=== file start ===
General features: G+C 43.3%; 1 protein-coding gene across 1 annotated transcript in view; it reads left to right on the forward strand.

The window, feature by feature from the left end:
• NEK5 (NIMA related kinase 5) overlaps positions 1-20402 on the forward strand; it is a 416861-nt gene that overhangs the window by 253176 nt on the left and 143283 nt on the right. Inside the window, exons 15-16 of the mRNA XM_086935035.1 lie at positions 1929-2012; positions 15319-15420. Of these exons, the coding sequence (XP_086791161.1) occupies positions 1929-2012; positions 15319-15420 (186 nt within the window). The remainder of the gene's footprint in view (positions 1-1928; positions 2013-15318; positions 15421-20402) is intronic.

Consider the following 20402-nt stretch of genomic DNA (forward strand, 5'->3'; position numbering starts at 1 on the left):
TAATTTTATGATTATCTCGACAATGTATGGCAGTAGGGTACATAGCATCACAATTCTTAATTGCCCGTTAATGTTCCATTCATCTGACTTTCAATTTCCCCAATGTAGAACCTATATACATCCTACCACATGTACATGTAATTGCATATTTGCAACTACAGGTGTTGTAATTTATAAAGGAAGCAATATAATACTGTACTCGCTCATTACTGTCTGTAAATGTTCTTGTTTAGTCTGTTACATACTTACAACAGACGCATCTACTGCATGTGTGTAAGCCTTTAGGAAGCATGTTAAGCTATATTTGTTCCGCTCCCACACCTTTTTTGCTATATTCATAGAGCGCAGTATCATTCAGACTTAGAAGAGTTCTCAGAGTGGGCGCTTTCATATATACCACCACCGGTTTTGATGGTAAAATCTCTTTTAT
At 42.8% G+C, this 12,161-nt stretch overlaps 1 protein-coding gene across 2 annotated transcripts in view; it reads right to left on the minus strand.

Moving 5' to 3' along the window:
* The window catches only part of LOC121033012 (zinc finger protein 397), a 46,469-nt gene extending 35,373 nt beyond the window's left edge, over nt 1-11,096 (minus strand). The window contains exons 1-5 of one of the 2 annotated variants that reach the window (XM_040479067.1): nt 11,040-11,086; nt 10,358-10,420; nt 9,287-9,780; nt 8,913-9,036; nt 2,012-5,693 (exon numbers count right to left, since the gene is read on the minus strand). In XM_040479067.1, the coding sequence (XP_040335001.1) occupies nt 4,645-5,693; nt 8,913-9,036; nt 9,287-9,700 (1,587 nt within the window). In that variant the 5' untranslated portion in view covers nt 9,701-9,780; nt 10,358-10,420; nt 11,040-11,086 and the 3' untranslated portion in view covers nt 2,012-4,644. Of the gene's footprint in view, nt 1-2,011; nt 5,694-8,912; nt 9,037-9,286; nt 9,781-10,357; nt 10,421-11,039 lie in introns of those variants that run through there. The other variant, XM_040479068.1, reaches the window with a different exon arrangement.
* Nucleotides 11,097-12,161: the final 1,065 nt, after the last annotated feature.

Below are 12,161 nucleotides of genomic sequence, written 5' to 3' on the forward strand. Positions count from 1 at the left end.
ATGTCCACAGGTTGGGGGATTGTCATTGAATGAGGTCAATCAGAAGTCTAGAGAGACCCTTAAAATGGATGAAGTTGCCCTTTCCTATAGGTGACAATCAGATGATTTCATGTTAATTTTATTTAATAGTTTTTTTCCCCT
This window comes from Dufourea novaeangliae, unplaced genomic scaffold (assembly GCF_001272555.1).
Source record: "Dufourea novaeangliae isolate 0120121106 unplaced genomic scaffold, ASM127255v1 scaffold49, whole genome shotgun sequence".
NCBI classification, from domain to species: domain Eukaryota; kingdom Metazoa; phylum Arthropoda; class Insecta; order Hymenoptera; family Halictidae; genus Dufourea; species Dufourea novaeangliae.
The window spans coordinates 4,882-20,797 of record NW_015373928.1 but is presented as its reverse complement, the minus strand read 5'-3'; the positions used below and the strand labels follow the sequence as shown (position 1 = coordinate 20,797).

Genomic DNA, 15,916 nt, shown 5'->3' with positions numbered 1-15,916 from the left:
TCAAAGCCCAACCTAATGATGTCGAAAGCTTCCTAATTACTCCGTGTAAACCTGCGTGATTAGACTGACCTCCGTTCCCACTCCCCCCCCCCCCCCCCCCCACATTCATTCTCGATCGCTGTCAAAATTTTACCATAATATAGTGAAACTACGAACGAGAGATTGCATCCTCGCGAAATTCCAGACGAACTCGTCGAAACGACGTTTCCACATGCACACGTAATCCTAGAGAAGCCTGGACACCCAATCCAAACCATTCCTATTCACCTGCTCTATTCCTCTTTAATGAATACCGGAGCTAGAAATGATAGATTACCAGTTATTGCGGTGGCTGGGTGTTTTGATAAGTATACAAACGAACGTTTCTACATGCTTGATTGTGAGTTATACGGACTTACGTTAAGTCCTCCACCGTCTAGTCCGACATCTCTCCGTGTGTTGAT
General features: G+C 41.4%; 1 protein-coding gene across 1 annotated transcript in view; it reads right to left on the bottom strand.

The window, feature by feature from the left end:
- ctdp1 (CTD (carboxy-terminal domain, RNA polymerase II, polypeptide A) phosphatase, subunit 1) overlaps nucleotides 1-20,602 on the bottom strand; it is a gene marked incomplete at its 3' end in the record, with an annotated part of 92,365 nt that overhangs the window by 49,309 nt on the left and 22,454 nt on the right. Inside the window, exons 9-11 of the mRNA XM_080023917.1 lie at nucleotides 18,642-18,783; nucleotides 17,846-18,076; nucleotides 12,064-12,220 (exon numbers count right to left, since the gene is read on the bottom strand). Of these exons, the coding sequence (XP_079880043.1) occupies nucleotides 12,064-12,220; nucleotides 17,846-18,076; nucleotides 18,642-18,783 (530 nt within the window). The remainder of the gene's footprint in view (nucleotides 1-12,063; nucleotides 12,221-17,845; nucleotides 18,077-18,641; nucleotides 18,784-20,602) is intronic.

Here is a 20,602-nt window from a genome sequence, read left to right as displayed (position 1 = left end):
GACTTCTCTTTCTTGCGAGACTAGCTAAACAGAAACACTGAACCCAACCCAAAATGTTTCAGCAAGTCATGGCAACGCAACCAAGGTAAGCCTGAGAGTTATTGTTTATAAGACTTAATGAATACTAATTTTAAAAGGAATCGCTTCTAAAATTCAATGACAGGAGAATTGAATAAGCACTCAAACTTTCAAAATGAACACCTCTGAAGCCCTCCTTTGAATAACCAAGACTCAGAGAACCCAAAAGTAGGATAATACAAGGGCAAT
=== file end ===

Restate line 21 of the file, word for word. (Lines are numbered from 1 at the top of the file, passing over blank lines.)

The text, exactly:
Here is a 20,602-nt window from a genome sequence, read left to right as displayed (position 1 = left end):